What do we learn from the will of Elizabeth Collins?

In my last post I reproduced a transcript of the will of Elizabeth Collins, spinster of Epping, who died in 1761 and who I believe was the aunt of the John Collins who married my 5 x great grandmother Elizabeth Holdsworth nee Gibson (1733 – 1809).

What do we learn from Elizabeth Collins’ will, and what light can it throw on John Collins and his connections with my family’s history? The will certainly confirms that Elizabeth, like her brother Richard (John’s father) was a wealthy woman, owning a number of properties in the Epping area. The main beneficiary of her will appears to be her nephew William (John’s younger brother) who was born in 1739 and thus would have been about twenty when the will was written in 1759: the document makes reference to him inheriting when he reaches the age of twenty-one. Another Elizabeth Collins – the sister of William and John – is also a key beneficiary of the will.

A nephew by the name of Joshua Small is also mentioned. He seems to be the son of Elizabeth Collins’ younger sister Sarah, born in 1688, who married Henry Small in 1708. Interestingly, their marriage, like a number of others in the Collins family, took place in London – at St James, Dukes Place – even though the parish register describes both bride and groom as being ‘of Epping’. Joshua, born in 1722, was probably Henry’s and Sarah’s youngest child: they had at least two older children, Richard (1711) and Sarah (1713). According to the will, two other nieces named Sarah Collins, also beneficiaries, married a John Franklin and a Mr Dillworth, and another (great) niece, Jane Reynolds (daughter of another niece with the same name) is also an heir. There is also mention of a cousin Susannah, married to a William Clarke.

St James Duke's Place

Elizabeth Collins’ nephew John, the person who I think married my ancestor Elizabeth Gibson, is referred to three times in the will. Although William seems to be the main heir of his aunt’s property, he is directed to make provision from it for his brother John:

That he my said nephew William Collins his heirs or assigns shall and do out of the said messuage or tenement lands and premises so devised to him and them as aforesaid well and truly pay or cause to be paid unto my nephew John Collins one other of the sons of my said late brother Richard Collins deceased one annuity or yearly sum of forty shillings of like lawfull money for and during the term of his natural life free and clear of all taxes and charges whatsoever ?? upon two of the most usual feasts or days of payment in the year (that is to say) The feast of the Annunciation of the Blessed Virgin Mary and Saint Michael the Archangel by even and equal portions the first payment thereof to begin and be made at or upon the first of the said feasts which shall next happen after my decease.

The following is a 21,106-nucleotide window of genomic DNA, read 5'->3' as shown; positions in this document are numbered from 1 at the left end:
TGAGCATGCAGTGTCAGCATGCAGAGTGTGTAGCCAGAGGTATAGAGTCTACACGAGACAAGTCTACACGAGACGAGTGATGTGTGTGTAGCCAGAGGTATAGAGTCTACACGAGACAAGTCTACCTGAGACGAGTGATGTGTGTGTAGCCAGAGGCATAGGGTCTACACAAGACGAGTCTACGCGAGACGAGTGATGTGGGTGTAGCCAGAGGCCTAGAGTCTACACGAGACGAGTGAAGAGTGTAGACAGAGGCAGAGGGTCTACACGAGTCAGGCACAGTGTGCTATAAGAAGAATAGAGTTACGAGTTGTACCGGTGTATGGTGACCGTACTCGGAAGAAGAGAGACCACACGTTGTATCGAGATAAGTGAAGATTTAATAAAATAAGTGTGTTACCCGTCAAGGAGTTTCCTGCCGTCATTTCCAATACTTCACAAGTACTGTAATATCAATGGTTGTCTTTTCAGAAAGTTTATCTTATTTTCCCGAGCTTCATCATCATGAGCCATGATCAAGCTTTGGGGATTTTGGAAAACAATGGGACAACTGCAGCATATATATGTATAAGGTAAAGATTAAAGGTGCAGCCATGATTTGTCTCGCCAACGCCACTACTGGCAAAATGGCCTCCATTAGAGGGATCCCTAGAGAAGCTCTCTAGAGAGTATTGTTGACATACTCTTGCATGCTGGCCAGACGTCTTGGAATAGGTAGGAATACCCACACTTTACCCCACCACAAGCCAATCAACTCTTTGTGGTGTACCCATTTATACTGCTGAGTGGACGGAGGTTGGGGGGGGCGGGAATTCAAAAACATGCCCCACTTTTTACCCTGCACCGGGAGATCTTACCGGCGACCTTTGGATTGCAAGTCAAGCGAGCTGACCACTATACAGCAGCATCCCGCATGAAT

A similar instruction is given to William’s sister Elizabeth, who will have to pay John an even larger annuity of eight pounds in a similar twice-yearly fashion. Later in the will, provisions are put in place to compensate John if his brother or sister should ever default on their payments.

Why John should be a secondary, rather than a primary beneficiary of his aunt’s will is not clear. Perhaps he was already established in property of his own, and did not need the kind of assistance offered to his brother William? However, what is clear from this will, and of importance for our purposes, is that John was obviously still alive in 1759. He married Elizabeth Gibson in 1753 when he would twenty, and we know that he must have died by 1763 when she married her second husband, Joseph Holdsworth. The evidence of his aunt’s will is that John died some time between 1759 and 1763, and the fact that no mention is made of his death at the ‘proving’ stage may indicate that he died after 1761. No mention is made of his marital status or of any children in the will, but it may be that only husbands had legal claim over their wives’ inheritance, and not vice versa, so there was no need to specifically mention his wife.

Modern map, showing North Weald in relation to Epping (South Weald is just off map, below Pilgrims Hatch)

The other intriguing thing about Elizabeth Collins’ will is the location of her properties. The properties she bequeaths to her niece Elizabeth are in Epping itself, and in Epping Bury, but her nephew William is to inherit lands in the parish of North Weald or North Weald Bassett. This village was about three miles to the north-east of Epping. It was somewhat further – about eleven miles – to South Weald, but perhaps it is more than just coincidence that this is where Elizabeth Gibson and her second husband, my 5 x great grandfather Joseph Holdsworth, would live after their marriage? Does this begin to suggest ways in which Elizabeth might have met her second husband? Perhaps John Collins also inherited lands in this part of Essex, and he and Elizabeth lived there until is death (though that wouldn’t explain why Elizabeth and Joseph were married in Southwark)?

Searching for the record of John Collins’ death – perhaps in Essex, in Epping or nearby, probably between 1761 and 1763 – might be the next step in discovering more about him and his marriage to my 5 x great grandmother.

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